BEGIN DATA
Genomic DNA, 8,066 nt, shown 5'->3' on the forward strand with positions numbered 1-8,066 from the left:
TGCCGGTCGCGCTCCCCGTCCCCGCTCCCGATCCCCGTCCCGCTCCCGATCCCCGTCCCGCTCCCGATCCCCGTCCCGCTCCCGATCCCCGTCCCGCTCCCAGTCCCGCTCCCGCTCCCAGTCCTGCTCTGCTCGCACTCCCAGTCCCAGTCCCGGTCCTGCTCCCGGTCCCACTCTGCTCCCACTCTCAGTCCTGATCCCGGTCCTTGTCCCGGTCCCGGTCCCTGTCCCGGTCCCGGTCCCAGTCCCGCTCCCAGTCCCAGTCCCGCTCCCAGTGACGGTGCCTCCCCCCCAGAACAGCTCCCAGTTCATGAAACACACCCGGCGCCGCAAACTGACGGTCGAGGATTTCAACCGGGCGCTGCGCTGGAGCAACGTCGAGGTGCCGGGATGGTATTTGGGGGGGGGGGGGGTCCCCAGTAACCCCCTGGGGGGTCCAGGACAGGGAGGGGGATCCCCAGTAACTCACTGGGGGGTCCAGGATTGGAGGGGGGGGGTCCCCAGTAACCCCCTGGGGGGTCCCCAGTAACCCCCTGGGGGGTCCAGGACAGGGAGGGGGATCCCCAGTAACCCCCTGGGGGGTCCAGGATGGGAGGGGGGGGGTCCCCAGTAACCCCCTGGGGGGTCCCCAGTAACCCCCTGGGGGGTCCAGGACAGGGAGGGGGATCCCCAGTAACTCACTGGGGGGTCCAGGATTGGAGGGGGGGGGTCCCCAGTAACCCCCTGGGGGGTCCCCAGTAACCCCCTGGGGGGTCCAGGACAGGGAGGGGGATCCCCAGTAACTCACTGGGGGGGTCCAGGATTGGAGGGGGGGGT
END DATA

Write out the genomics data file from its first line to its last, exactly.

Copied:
Genomic DNA, 8,066 nt, shown 5'->3' on the forward strand with positions numbered 1-8,066 from the left:
TGCCGGTCGCGCTCCCCGTCCCCGCTCCCGATCCCCGTCCCGCTCCCGATCCCCGTCCCGCTCCCGATCCCCGTCCCGCTCCCGATCCCCGTCCCGCTCCCAGTCCCGCTCCCGCTCCCAGTCCTGCTCTGCTCGCACTCCCAGTCCCAGTCCCGGTCCTGCTCCCGGTCCCACTCTGCTCCCACTCTCAGTCCTGATCCCGGTCCTTGTCCCGGTCCCGGTCCCTGTCCCGGTCCCGGTCCCAGTCCCGCTCCCAGTCCCAGTCCCGCTCCCAGTGACGGTGCCTCCCCCCCAGAACAGCTCCCAGTTCATGAAACACACCCGGCGCCGCAAACTGACGGTCGAGGATTTCAACCGGGCGCTGCGCTGGAGCAACGTCGAGGTGCCGGGATGGTATTTGGGGGGGGGGGGGGTCCCCAGTAACCCCCTGGGGGGTCCAGGACAGGGAGGGGGATCCCCAGTAACTCACTGGGGGGTCCAGGATTGGAGGGGGGGGGTCCCCAGTAACCCCCTGGGGGGTCCCCAGTAACCCCCTGGGGGGTCCAGGACAGGGAGGGGGATCCCCAGTAACCCCCTGGGGGGTCCAGGATGGGAGGGGGGGGGTCCCCAGTAACCCCCTGGGGGGTCCCCAGTAACCCCCTGGGGGGTCCAGGACAGGGAGGGGGATCCCCAGTAACTCACTGGGGGGTCCAGGATTGGAGGGGGGGGGTCCCCAGTAACCCCCTGGGGGGTCCCCAGTAACCCCCTGGGGGGTCCAGGACAGGGAGGGGGATCCCCAGTAACTCACTGGGGGGGTCCAGGATTGGAGGGGGGGGT